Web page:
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PARP inhibitors (PARPis) are experimental medications that were found in early studies to be specifically effective against BRCA-related cancers. These drugs block an enzyme used by cells to mend breaks in DNA. Cancer cells in people with BRCA mutations have problems repairing DNA already, and the PARPis make that worse. Theoretically, these drugs should spare healthy cells that have at least one working copy of the BRCA gene, with limited side effects or toxicity.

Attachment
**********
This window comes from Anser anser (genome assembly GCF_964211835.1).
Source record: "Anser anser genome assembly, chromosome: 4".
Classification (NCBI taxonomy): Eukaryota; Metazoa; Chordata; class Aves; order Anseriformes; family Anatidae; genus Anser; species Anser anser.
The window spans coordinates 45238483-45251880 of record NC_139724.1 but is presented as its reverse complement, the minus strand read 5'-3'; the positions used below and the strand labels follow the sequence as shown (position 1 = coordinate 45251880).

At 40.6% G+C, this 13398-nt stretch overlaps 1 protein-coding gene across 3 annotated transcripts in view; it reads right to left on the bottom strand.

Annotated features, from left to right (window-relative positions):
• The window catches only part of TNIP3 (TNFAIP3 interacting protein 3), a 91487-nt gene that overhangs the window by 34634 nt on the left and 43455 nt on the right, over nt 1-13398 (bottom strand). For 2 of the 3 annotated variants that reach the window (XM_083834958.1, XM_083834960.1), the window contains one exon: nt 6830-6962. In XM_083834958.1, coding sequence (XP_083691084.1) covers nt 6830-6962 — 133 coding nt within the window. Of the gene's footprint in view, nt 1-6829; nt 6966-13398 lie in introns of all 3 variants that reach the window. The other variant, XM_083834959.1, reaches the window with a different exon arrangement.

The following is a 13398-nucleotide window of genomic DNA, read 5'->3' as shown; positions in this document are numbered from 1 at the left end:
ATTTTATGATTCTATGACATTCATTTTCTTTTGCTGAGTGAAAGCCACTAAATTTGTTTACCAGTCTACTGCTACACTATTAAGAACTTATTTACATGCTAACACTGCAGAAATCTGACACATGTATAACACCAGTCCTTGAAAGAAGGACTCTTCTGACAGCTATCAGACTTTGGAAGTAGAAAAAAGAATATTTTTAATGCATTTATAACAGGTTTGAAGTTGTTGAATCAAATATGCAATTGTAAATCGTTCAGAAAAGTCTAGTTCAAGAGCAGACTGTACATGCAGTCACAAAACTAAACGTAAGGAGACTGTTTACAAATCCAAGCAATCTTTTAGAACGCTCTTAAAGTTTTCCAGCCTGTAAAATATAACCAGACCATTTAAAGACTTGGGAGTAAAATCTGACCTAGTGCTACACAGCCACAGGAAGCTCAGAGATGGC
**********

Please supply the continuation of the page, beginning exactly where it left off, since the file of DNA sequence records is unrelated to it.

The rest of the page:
The FDA has approved Lynparza (also known as olaparib) to treat ovarian, fallopian tube, and primary peritoneal cancer in women who carry mutations in BRCA1 or BRCA2, and who have received three or more chemotherapy treatments. People with cancer who do not meet eligibility criteria for Lynparza can explore other options with their oncologist including participation in clinical trials that are studying PARP inhibitors or other new targeted therapies for treating hereditary cancers, including pancreatic, ovarian, breast, and prostate cancers. FORCE’s clinical trial search tool allows you to find clinical trials by location, stage of disease, and type of cancer. People with advanced cancer for which there are no standard treatments and who do not qualify for any clinical trials, can talk with their oncologist about off-label access to Lynparza.